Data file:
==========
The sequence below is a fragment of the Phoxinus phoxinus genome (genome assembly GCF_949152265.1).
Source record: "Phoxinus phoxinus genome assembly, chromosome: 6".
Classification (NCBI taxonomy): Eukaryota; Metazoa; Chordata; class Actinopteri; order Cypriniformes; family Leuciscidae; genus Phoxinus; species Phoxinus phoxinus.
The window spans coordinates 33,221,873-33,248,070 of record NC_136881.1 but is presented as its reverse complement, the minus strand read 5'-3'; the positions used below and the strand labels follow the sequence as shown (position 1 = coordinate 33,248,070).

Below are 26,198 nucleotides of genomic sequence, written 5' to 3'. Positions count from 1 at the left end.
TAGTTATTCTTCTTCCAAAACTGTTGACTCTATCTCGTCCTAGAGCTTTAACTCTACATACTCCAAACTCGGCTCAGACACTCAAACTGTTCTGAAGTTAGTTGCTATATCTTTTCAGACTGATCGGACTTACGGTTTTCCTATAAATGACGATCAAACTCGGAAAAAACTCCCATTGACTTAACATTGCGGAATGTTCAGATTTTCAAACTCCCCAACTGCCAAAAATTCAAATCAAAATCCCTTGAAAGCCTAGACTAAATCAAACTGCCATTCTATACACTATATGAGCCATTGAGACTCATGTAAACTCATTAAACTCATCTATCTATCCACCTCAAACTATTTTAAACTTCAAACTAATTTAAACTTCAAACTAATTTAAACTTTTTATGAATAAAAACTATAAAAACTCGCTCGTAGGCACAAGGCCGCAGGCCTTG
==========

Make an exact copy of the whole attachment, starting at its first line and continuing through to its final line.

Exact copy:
The sequence below is a fragment of the Phoxinus phoxinus genome (genome assembly GCF_949152265.1).
Source record: "Phoxinus phoxinus genome assembly, chromosome: 6".
Classification (NCBI taxonomy): Eukaryota; Metazoa; Chordata; class Actinopteri; order Cypriniformes; family Leuciscidae; genus Phoxinus; species Phoxinus phoxinus.
The window spans coordinates 33,221,873-33,248,070 of record NC_136881.1 but is presented as its reverse complement, the minus strand read 5'-3'; the positions used below and the strand labels follow the sequence as shown (position 1 = coordinate 33,248,070).

Below are 26,198 nucleotides of genomic sequence, written 5' to 3'. Positions count from 1 at the left end.
TAGTTATTCTTCTTCCAAAACTGTTGACTCTATCTCGTCCTAGAGCTTTAACTCTACATACTCCAAACTCGGCTCAGACACTCAAACTGTTCTGAAGTTAGTTGCTATATCTTTTCAGACTGATCGGACTTACGGTTTTCCTATAAATGACGATCAAACTCGGAAAAAACTCCCATTGACTTAACATTGCGGAATGTTCAGATTTTCAAACTCCCCAACTGCCAAAAATTCAAATCAAAATCCCTTGAAAGCCTAGACTAAATCAAACTGCCATTCTATACACTATATGAGCCATTGAGACTCATGTAAACTCATTAAACTCATCTATCTATCCACCTCAAACTATTTTAAACTTCAAACTAATTTAAACTTCAAACTAATTTAAACTTTTTATGAATAAAAACTATAAAAACTCGCTCGTAGGCACAAGGCCGCAGGCCTTG